Writer/director Joachim Trier (no relation to Lars) uses the boys’ unequal literary successes as a surprisingly fitting metaphor for the natural divergence between friends in their early twenties. Erik and Phillip are genuine friends, and that doesn’t change – one always smiles when the other walks in the room – but circumstances, and their own ambitions, consistently pull the young men apart. As an audience, we’re never sure if Phillip really is a better author, or just has more luck than Erik. He certainly doesn’t work any harder.

They’re in an awkward period where a group of buddies from their high school days isn’t cutting it anymore. There’s the alpha male (Rubek), who thinks of himself as an expert PUA and doles out dating advice. There’s the vulgarian (Elvestad) who delights in upsetting political correctness. There’s the Salacious Crumb (Williamson) who sits back and cackles at everyone else’s misfortune. No one wants to be the first to abandon the others, but eventually each does in his own way. All of these characters end up having rather cliché fates, which is somewhat fitting, since they were clichés to begin with, but it’s still the movie’s biggest weakness.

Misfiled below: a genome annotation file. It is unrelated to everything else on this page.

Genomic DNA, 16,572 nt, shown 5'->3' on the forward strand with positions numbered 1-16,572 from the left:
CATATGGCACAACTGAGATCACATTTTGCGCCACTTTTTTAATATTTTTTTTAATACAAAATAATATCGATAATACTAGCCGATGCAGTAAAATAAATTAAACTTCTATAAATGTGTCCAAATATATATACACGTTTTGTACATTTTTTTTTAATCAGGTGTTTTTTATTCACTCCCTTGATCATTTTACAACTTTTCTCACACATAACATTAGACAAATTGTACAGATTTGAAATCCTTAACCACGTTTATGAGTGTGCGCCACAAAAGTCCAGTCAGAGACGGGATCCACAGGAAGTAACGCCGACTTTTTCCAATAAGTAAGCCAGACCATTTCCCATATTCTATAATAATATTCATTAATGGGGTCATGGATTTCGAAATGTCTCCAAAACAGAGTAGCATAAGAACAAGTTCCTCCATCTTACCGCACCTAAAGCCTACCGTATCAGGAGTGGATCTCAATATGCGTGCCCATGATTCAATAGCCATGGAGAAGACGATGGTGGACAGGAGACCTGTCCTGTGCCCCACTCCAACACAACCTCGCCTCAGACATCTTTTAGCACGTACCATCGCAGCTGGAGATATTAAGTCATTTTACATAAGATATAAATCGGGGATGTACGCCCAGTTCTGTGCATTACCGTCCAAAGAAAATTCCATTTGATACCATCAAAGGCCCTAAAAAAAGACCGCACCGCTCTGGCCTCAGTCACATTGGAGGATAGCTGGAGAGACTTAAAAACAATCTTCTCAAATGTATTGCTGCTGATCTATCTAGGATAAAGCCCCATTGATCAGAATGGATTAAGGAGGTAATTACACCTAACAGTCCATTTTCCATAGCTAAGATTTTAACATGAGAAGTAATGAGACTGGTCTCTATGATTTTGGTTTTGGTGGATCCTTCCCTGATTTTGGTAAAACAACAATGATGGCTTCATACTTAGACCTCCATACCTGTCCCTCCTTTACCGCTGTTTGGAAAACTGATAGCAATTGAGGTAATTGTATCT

Morten auditions for The Descent.


The reason small things like that can seem so disappointing is because Reprise invites close attention, and 95% of the time rewards you for it in interesting ways. There’s one character whose face we don’t see until a crucial moment, but the movie lets you figure that out for yourself, while it slyly moves along as if nothing had happened. On my first viewing, I didn’t realize what I had just seen. In that same vein, many sequences towards the end take place in Erik’s head, but if you’re not at the top of your film-watching game you’ll miss that aspect and think they really happened. As it is with Hot Fuzz or Primer, each new viewing of Reprise will reveal that everything is far more intricate – and set up far earlier – than you had previously thought.